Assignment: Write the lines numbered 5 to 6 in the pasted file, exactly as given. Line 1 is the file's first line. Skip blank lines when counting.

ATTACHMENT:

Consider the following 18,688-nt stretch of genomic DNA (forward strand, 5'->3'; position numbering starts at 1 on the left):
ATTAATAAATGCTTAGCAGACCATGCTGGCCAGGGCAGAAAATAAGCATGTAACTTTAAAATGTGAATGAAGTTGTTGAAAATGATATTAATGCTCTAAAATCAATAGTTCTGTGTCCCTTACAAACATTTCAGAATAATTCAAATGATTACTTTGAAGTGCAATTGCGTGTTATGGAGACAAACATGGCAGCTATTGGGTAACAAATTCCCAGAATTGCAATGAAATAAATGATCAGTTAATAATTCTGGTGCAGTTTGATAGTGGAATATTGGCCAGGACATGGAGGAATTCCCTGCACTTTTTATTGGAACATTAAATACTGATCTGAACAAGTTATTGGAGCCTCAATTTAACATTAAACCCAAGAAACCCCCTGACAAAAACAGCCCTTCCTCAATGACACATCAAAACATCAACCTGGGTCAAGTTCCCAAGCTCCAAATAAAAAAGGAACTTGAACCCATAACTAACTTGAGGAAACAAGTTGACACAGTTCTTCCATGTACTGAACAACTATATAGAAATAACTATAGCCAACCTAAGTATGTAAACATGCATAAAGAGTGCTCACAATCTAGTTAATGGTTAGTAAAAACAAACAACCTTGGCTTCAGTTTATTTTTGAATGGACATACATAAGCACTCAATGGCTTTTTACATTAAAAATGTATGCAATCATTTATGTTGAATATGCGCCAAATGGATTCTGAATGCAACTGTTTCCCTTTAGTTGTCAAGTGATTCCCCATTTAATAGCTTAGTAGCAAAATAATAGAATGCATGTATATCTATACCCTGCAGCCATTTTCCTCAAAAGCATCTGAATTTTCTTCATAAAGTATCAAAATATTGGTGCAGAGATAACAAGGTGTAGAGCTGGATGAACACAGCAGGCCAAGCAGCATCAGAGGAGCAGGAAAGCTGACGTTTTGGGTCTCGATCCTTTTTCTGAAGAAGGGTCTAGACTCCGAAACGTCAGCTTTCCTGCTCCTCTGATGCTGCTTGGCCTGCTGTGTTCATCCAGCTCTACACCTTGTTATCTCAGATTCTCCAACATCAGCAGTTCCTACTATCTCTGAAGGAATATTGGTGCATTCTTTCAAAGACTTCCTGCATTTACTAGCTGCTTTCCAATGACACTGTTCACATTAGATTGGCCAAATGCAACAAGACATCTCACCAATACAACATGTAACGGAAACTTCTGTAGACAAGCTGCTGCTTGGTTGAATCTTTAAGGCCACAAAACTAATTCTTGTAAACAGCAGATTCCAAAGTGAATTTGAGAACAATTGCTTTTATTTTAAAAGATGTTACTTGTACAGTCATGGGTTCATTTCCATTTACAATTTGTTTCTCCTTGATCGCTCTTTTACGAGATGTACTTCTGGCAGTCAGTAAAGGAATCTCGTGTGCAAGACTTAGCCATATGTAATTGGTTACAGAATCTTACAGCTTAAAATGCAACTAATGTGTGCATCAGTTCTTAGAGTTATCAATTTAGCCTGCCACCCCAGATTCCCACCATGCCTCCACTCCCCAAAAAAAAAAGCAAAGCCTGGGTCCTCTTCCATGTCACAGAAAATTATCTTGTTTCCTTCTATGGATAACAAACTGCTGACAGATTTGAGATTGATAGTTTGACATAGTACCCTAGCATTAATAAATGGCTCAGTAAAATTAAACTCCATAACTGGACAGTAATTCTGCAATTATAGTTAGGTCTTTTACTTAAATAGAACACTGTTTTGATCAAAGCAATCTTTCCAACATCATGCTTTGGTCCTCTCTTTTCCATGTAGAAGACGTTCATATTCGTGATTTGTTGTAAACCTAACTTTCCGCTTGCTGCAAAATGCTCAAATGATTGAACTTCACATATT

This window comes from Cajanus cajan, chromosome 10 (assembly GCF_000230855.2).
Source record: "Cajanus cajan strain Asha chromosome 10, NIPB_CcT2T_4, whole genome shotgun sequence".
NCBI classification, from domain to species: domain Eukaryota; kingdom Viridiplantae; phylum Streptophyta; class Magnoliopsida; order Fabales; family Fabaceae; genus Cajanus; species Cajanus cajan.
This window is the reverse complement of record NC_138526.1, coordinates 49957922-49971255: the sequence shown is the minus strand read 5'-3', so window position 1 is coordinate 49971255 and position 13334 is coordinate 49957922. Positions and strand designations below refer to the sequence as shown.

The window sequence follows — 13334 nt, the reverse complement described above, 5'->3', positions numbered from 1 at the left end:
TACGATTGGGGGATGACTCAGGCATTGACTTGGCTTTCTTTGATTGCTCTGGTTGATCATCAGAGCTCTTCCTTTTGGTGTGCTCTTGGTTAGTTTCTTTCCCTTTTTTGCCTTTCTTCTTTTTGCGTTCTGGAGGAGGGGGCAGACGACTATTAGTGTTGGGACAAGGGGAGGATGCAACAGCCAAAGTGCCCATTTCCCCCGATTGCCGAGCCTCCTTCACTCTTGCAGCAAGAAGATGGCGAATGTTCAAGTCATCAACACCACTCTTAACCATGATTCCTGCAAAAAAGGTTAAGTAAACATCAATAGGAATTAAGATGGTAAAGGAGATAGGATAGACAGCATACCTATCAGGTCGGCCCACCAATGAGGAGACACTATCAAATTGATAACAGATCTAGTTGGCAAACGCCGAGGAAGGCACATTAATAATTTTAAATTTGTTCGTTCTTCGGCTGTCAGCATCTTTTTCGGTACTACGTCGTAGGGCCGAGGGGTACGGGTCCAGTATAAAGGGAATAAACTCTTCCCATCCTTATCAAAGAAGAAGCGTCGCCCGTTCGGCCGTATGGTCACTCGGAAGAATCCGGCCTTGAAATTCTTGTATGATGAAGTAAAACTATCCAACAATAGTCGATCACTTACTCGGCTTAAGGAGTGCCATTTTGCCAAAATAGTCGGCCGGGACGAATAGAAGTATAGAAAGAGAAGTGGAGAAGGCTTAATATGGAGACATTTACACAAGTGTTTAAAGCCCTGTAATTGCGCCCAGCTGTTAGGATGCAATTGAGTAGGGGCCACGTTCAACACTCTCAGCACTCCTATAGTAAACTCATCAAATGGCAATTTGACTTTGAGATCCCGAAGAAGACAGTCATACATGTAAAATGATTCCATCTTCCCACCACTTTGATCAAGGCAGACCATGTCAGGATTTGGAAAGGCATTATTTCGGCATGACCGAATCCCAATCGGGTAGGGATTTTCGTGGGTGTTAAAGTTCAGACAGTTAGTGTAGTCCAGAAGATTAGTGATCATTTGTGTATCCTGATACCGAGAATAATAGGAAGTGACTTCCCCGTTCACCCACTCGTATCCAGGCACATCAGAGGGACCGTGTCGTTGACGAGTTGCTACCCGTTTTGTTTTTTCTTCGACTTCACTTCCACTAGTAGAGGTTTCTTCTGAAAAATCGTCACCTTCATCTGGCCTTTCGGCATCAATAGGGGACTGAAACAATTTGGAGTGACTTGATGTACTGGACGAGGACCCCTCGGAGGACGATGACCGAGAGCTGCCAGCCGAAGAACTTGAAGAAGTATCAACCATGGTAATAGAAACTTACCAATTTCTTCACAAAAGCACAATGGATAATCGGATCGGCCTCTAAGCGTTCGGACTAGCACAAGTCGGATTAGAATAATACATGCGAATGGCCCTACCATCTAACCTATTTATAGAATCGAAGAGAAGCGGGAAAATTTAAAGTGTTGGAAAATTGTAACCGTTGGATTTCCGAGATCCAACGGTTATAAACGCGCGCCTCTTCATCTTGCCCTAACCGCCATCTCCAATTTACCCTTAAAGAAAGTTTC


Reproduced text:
NCBI classification, from domain to species: domain Eukaryota; kingdom Viridiplantae; phylum Streptophyta; class Magnoliopsida; order Fabales; family Fabaceae; genus Cajanus; species Cajanus cajan.
This window is the reverse complement of record NC_138526.1, coordinates 49957922-49971255: the sequence shown is the minus strand read 5'-3', so window position 1 is coordinate 49971255 and position 13334 is coordinate 49957922. Positions and strand designations below refer to the sequence as shown.